Why Sleep Is Important for Students

Student falls asleep while studying

On average, adults need upwards of seven hours of sleep each night.1 But many, especially college students, have difficulty meeting that benchmark. While poor sleeping habits may seem sustainable to some younger adults, they can establish a cycle that is difficult to break later in life and may lead to health complications.

The issue of why sleep is important for students is complex, as multiple and varied consequences may result. Sleep is an essential element of good health, and skimping on snooze time can have big ramifications on the body and mind during the waking hours.

In This Article:

Sleep Deprivation in College Students

Despite the critical importance of sleep for college students, many find it hard to come by. In fact, research published by the Centers for Disease Control and Prevention (CDC) determined that roughly 26.4% of college students may suffer from insomnia. The study further discovered that students with certain other health issues (depression and ADHD) were significantly more likely to suffer from insomnia. The same held true for students holding down jobs while enrolled in college.2

Why Are College Students Lacking Sleep?

There can be many causes and contributing factors to the widespread lack of sleep in college students. As previously mentioned, lack of sleep can lead to mental health issues and also be the result of them. Furthermore, college students may struggle to get enough sleep because of:3

  • Anxiety
  • Feeling overwhelmed
  • Feeling compelled to stay up late or all night long studying
  • Being overworked

Other researchers have linked college students’ excessive use of technology and social media to sleeplessness. Excessive napping during the day can also contribute to problems falling asleep, and the fear of missing out on social activities may worsen insomnia.4

Reasons Why Sleep Is Important for Students

Lack of sleep in college students is a significant concern. There are many reasons why sufficient amounts and adequate quality of sleep are important for students, including the following:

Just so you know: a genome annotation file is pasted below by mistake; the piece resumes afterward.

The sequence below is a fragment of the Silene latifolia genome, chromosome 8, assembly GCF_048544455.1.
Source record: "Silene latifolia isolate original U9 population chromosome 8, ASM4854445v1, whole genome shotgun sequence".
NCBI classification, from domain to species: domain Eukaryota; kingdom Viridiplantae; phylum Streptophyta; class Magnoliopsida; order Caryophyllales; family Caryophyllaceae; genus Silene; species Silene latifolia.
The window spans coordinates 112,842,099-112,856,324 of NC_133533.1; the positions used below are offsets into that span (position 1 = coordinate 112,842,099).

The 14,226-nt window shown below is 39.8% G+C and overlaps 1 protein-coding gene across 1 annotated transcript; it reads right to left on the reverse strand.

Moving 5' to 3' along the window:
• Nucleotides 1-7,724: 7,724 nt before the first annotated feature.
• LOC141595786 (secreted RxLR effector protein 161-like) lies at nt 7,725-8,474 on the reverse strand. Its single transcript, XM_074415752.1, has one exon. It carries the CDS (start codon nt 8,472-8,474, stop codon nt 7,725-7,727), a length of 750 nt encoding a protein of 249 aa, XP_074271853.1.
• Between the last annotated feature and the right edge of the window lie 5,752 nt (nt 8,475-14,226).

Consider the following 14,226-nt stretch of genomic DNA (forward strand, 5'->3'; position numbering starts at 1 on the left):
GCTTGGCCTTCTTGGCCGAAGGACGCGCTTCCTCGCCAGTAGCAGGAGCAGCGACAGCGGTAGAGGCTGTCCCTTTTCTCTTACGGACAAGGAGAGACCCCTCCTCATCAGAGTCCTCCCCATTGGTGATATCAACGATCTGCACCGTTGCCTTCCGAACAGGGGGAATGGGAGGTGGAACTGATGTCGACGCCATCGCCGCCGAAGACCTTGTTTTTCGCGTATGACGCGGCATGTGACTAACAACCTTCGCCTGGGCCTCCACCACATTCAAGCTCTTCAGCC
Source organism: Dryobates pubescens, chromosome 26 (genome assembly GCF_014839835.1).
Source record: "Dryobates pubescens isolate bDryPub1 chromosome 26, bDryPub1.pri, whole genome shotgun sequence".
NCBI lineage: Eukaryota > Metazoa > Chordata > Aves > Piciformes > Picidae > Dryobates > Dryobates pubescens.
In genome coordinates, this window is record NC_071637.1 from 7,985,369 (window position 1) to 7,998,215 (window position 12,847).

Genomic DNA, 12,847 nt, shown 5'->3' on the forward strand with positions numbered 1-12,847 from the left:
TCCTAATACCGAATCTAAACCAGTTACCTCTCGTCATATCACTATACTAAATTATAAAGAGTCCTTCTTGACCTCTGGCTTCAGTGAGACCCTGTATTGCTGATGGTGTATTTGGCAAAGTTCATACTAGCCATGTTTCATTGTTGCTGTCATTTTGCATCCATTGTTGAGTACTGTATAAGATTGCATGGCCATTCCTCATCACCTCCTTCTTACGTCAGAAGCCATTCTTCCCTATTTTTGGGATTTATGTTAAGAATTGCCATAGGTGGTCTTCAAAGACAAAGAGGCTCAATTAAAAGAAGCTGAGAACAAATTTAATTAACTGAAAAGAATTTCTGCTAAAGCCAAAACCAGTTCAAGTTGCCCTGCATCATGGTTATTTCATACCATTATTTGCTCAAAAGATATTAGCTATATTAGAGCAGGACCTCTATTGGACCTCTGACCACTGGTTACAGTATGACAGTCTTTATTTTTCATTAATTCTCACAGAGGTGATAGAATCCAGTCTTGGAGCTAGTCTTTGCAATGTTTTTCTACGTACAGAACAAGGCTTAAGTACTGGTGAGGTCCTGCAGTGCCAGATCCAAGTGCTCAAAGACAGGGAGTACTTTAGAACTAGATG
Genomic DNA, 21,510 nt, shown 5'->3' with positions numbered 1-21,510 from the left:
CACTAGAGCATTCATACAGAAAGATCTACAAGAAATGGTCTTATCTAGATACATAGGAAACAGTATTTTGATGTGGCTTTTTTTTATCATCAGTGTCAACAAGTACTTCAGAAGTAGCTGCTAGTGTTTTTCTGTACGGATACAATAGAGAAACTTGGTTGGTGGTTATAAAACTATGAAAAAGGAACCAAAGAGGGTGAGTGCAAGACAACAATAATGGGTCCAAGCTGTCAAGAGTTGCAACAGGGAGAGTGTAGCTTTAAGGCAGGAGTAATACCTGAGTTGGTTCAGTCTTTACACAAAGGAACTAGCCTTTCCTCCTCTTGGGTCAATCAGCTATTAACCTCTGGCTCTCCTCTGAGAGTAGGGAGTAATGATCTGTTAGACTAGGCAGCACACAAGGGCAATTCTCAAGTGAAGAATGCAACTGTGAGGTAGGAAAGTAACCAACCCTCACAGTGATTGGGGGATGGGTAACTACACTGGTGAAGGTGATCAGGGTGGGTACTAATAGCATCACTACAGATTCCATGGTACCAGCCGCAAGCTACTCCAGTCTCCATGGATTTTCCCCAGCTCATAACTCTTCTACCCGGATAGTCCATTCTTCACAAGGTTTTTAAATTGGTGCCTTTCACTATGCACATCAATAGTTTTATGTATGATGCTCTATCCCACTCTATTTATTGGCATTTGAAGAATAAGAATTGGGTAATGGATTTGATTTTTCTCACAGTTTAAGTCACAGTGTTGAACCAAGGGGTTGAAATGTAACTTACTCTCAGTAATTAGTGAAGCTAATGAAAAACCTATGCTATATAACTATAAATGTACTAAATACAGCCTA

Removal of Metabolic Waste Products

While a person sleeps, the brain is more active than you might think. In fact, its “waste management system” kicks into high gear when the brain waves slow down.5

This process is rather complex. As the cerebrospinal fluid enters the brain, it circulates around the cells, collecting waste products as it does so. Then, the cerebrospinal fluid leaves the brain, taking the waste products with it to be flushed away by the lymphatic system.5

What exactly is all this waste doing in the brain? During the day, all of the thoughts, emotions, bodily movements and problem-solving that the brain orchestrates requires glucose and nutrients, and the use of that fuel leaves behind metabolic waste products. Unless those waste products are removed regularly, researchers believe they can contribute to the development of neurodegenerative conditions, such as Parkinson's and Alzheimer’s.5

Memory Consolidation

If you ask any college student about what’s helpful to them in achieving good grades, you will likely hear “memory” as one of the items on the list. Unsurprisingly, sleep is crucial for memory consolidation or retention.